The SoC design integrates server-class dynamic power management to maximise power savings during the idle state while maximising performance and responsiveness with the ability to configure thermal dissipated power (TDP) to meet varying system requirements. This technology allows the SoC to achieve an unprecedented level of standby power of less than 300mW. In addition, the integration of network elements and interfaces on to the same chip reduces the power footprint drastically when compared with existing board based multi-chip offerings.
Q. Give us an overview of AppliedMicro’s Connectivity BU, which has a dominant presence in providing integrated Systems-on-a-Chip (SoC) for telecommunications.
A. Whether it is in the Internet, wireless or wireline service all the traffic in the backbone is routed through wired infrastructure. AppliedMicro’s Connectivity BU has been offering silicon-based solutions in this domain for the past 30-plus years. We are the number one player today in terms of the number of Optical Transport Network (OTN) sockets we are designed in. Our mixed-signal, low-power silicon enables telecom carriers to converge voice-based networks into high speed Internet technology. The transition enables the seamless delivery of video, voice and data services as traffic volumes continue to explode.
AppliedMicro’s 10 Gigabit per second framer-mapper-physical layer devices are designed into multi-service switches, routers and dense wavelength division multiplex (DWDM) equipment in long haul, core and metropolitan networks. Our embedded processors are designed into cellular base stations that enable mobile device communications.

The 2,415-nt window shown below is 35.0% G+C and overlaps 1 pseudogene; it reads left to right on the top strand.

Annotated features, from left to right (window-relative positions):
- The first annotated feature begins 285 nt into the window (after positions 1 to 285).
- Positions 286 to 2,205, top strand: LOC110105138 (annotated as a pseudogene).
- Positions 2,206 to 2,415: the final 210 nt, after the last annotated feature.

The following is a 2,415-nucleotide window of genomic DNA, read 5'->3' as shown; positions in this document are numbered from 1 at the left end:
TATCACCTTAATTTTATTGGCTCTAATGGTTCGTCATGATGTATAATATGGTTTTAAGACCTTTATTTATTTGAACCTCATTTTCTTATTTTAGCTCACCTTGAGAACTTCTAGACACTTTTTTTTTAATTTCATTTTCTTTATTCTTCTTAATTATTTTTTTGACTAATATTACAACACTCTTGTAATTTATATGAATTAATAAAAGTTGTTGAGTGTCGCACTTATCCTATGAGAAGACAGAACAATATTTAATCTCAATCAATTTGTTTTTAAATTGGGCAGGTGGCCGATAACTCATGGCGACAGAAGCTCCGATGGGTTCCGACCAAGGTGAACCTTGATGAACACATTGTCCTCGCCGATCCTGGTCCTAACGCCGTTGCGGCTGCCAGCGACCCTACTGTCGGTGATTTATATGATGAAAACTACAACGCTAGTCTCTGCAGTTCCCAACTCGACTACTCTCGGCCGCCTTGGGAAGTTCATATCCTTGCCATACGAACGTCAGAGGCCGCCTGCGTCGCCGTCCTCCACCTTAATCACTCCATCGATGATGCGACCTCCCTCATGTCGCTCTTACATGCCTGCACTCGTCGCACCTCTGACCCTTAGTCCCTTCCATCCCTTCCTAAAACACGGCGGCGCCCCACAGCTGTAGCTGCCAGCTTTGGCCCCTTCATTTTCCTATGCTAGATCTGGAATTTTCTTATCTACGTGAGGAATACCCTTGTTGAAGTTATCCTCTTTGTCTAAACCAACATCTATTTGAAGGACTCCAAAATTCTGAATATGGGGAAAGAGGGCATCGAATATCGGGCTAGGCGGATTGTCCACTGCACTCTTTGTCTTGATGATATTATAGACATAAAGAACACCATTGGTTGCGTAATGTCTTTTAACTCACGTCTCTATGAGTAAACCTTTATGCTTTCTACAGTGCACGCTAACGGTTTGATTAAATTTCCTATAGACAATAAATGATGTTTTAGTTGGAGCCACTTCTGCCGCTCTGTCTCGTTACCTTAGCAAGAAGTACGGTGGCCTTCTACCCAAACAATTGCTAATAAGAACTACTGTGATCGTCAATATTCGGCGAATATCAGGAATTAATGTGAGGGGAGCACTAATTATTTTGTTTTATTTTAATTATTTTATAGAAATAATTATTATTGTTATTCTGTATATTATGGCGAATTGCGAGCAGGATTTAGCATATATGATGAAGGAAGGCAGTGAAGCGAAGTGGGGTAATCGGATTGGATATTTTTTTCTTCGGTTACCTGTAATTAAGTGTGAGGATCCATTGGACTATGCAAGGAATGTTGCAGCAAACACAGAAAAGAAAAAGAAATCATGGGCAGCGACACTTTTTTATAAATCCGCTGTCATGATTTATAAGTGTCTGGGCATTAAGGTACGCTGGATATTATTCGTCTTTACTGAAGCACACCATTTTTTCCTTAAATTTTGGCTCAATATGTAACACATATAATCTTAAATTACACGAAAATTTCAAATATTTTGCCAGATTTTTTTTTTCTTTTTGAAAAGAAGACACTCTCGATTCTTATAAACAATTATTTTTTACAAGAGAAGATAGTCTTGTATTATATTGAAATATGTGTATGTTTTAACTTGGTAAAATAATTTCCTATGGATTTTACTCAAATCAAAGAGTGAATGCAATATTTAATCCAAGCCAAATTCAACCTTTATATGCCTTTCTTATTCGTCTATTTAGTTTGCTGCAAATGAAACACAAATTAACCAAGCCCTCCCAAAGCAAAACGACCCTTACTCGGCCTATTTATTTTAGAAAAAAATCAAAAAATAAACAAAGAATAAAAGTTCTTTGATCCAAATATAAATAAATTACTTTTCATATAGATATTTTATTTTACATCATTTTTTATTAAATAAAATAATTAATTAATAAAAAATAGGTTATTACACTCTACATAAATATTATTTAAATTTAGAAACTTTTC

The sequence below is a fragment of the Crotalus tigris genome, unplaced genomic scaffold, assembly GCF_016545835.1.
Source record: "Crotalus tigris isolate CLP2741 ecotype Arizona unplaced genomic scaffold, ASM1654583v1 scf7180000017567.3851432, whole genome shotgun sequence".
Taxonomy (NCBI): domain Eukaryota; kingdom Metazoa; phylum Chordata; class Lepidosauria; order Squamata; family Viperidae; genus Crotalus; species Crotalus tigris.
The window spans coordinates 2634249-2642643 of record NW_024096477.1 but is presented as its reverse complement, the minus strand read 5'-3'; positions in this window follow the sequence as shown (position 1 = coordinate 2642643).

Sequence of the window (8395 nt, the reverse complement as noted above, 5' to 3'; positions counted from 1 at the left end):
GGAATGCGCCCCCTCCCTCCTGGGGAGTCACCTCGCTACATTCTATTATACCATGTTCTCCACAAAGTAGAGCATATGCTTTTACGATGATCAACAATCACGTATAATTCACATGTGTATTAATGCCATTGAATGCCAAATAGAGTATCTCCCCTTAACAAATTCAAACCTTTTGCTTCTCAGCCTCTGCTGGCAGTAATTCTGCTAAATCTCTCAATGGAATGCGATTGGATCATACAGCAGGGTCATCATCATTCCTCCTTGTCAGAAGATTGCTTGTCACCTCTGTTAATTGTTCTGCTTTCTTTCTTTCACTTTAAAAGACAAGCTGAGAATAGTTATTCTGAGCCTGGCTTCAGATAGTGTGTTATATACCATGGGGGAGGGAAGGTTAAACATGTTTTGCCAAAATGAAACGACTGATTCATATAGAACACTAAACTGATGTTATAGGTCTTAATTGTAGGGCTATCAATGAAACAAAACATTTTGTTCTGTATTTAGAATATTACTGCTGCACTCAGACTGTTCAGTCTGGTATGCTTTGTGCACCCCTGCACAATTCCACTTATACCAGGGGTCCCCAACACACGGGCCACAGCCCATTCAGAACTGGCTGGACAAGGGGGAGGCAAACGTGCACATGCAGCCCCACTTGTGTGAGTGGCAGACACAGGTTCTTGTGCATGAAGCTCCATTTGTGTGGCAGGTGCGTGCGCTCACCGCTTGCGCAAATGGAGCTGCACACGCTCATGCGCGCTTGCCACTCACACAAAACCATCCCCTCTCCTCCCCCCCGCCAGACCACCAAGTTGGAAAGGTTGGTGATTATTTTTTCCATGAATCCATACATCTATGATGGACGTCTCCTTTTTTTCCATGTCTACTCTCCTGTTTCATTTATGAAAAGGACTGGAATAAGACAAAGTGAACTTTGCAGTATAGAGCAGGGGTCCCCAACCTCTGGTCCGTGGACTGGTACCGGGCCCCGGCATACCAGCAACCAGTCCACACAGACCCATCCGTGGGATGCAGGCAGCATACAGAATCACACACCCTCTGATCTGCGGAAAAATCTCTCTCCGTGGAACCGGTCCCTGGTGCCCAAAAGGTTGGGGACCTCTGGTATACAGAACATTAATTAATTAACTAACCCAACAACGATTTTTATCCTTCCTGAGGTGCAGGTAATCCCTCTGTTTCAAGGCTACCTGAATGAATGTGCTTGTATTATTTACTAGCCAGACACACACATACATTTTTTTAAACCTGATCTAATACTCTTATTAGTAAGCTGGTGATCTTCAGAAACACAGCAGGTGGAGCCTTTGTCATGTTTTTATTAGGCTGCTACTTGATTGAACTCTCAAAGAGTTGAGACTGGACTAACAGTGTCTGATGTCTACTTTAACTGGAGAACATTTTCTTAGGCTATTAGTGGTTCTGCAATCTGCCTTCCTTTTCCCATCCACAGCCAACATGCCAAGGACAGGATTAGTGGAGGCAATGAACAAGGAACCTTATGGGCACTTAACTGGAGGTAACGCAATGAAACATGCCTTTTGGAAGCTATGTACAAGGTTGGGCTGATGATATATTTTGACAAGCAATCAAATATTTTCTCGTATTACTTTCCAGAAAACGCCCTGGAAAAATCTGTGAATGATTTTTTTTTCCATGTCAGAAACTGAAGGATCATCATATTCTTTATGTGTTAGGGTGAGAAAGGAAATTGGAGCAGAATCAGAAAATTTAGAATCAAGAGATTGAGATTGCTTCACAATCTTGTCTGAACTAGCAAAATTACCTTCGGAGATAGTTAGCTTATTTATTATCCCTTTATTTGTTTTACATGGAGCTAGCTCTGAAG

Systems equipped with AppliedMicro’s solutions enable Telcos to deploy higher data rate broadband connections, high reliability, low error rates, low latency and high quality of service. We work closely with Telcos to understand the need of the market five years in the future. We realise that the transmission of data is increasing in leaps and bounds and the industry is already talking about technology that will support transmission of 400 GbE.
As a leader in SoCs for telecommunication, AppliedMicro views this as a tremendous opportunity and we are leveraging our global presence such as in India for conceptualisation, design and implementation of SoC solutions for telecommunication.
The 64-bit ARM based ‘server-on-a-chip’ platform, X-Gene, that we announced in 2011, leverages a lot of our experience in the Connectivity BU to provide solutions for the next generation cloud-based data centres that are seeing a metamorphosis in the way computing and connectivity have been provided in the past.
Q. What are the trends in the market impacting the telecom equipment ecosystem in the long-term and network readiness strategy of the telcos and network equipment OEMs?
A. Computing has moved from being solely in the corporate precincts to being present with each and every individual in the form of mobile phones and tablet computers. This growth of personalised computing devices for the individual will act as the key catalyst in driving content consumption. According to a study by Cisco, mobile phones and other smart devices as well as machine-to-machine (M2M) connections are driving up the demand for connectivity.
By 2016, the forecast projects there will be nearly 18.9 billion network connections, almost 2.5 connections for each person on earth, compared with 10.3 billion in 2011. The telecommunication market is going to grow exponentially with consumers shifting from 10 GbE to 100 GbE bandwidth, more or less skipping the 40G deployment.
With this shift to cloud based infrastructure, there are very significant changes afoot in the server as well as connectivity domains. The datacentre is going to see a major restructuring to more efficiently manage the content consuming requirements of billions of these devices. Not only would per-port speeds go up but also the number of ports per switch. Where the typical top-of-the-rack switch serving 8-10 blade servers in the rack accommodates 24 to 48 10G ports today, it is shifting to 64 to 128 ports each handling 100Gb of traffic.
At the same time, where the deployment of 10G took almost a decade, it appears that deployment of 100G would take two to three years, thus indicating the pace of change that is taking place.